knowledge while simultaneously displaying a curiosity and enthusiasm for learning. They invite
students to become active, inquisitive, and discerning individuals who reflect upon and monitor their
Principle 3: Educators commit to their own learning in order to develop their practice.
Educators recognize that professional knowledge and development are the foundations of their
practice. They know their subject matter, and they understand how students learn. Educators respect
the reciprocal nature of learning between educators and students. They engage in a variety of
individual and collaborative learning experiences essential to develop professionally and to promote
student learning. They draw on and contribute to various forms of educational research to improve
their own practice.
Principle 4: Educators collaborate with colleagues and other professionals in the interest of
Educators encourage and support their colleagues to build and maintain high standards. They
participate in decisions regarding curriculum, instruction and assessment designs, and they share
responsibility for the governance of schools. They cooperate with community agencies in using
resources and building comprehensive services in support of students. Educators respect fellow
professionals and believe that all have the right to teach and learn in a professional and supportive
environment. They participate in the preparation and induction of new educators and in professional
development for all staff.
~ 30 ~
Principle 5: Educators collaborate with parents and community, building trust and
Educators partner with parents and other members of the community to enhance school programs and
to promote student learning. They also recognize how cultural and linguistic heritage, gender, family
and community shape experience and learning. Educators respect the private nature of the special
knowledge they have about students and their families and use that knowledge only in the students'
best interests. They advocate for fair opportunity for all children.
Principle 6: Educators advance the intellectual and ethical foundation of the learning
Educators recognize the obligations of the trust placed in them. They share the responsibility for
understanding what is known, pursuing further knowledge, contributing to the generation of
knowledge, and translating knowledge into comprehensible forms. They help students understand that
knowledge is often complex and sometimes paradoxical. Educators are confidantes, mentors and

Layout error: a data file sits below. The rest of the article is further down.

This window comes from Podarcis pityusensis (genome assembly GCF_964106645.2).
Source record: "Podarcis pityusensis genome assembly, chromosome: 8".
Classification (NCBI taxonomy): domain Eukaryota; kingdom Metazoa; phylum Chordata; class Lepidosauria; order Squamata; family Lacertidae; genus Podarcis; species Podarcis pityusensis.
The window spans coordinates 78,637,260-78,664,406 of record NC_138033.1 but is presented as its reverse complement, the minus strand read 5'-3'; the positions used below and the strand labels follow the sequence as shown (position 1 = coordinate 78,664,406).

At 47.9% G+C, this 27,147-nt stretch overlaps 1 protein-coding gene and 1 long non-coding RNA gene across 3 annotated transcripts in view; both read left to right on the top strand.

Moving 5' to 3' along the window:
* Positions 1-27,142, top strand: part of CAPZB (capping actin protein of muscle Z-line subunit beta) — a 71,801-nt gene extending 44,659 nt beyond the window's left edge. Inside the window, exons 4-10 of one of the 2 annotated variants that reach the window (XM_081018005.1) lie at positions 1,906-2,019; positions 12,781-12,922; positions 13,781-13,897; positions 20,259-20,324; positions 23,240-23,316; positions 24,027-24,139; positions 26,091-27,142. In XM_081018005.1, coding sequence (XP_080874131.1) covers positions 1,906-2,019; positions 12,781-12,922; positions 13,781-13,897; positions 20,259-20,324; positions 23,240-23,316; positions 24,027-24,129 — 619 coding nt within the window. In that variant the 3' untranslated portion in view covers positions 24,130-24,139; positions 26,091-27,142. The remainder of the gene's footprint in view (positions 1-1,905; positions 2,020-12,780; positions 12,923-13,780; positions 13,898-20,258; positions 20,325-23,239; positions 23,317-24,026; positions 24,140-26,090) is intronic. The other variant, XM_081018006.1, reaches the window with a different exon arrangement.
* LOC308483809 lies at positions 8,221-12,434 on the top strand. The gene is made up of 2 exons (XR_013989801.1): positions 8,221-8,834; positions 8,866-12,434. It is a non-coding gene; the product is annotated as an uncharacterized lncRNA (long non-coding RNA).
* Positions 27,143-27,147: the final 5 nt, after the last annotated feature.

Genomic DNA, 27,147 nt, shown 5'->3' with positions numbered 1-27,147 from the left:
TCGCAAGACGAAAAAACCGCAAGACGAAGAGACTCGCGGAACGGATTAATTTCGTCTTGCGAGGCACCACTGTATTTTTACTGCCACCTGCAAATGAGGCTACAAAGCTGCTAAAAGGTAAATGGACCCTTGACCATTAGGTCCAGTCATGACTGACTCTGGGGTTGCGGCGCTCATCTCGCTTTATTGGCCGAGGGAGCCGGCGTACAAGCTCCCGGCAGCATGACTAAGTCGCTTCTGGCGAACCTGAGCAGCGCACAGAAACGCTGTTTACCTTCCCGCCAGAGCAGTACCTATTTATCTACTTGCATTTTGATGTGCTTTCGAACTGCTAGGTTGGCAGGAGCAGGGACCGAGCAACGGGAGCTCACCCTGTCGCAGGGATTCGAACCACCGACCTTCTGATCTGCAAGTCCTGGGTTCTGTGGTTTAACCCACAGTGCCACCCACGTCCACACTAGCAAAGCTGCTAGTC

advocates for their students' growth and development. As models for youth and the public, they
embody intellectual honesty, diplomacy, tact and fairness.
This Code shall not be used as a basis for discipline by any employer and shall not be used
by the State Education Department as a basis for a proceeding under Part 83 of
Commissioner's Regulations, nor shall it serve as a basis for decisions pertaining to
certification or employment in New York State. Conversely, this Code shall not be
interpreted or used to diminish the authority of any public school employer to evaluate or
discipline any employee under provisions of law, regulation, or collective bargaining
Background on the Development of the Code
The State Board of Regents, as part of its teaching reform initiatives outlined in the 1998 report, New
York's Commitment: Teaching to Higher Standards, called for the State Professional Standards and
Practices Board for Teaching to develop a Code of Ethics for Teachers. In New York State, a teacher is
defined as anyone for whom a certificate is required for service in the State's public schools. This
includes classroom teachers, school administrators, and pupil personnel service providers.
The Standards Board is a 28-member board that serves in an advisory capacity to the Regents and the
Commissioner of Education. Its membership consists of teachers, school administrators, higher
education representatives, public members, and a teacher education student. The Board worked for
over a year to develop a draft Code of Ethics. The process involved a review of numerous other codes
developed by professional organizations and by other jurisdictions, both for the teaching profession
and for other professions. Individual Board members also consulted with their colleagues in the field to
inform the process.
A draft was presented to the Regents Committee on Higher and Professional Education at the October
2001 Board of Regents meeting. Following this preliminary review by the Regents, the draft Code of
Ethics was released for public comment. Reactions and suggestions were received from as broad a
spectrum as possible: classroom teachers, school administrators and pupil personnel professionals,
other members of the school community, teacher education students, college faculty, professional
organizations, boards of education, parents and the general public.
The State Standards and Practices Board reviewed all comments received and produced the final
version of the code in June 2002. The New York State Code of Ethics for Educators was presented to
the Board of Regents at its July 2002 meeting, at which time the Regents authorized the release of the
Code to the public.
For more information, contact:
Patricia Oleaga. Secretary, State Professional Standards and Practices Board for Teaching
New York State Education Department, Office of Teaching Initiatives, Room 5N EB
Albany, New York 12234
Phone: (518) 474-4661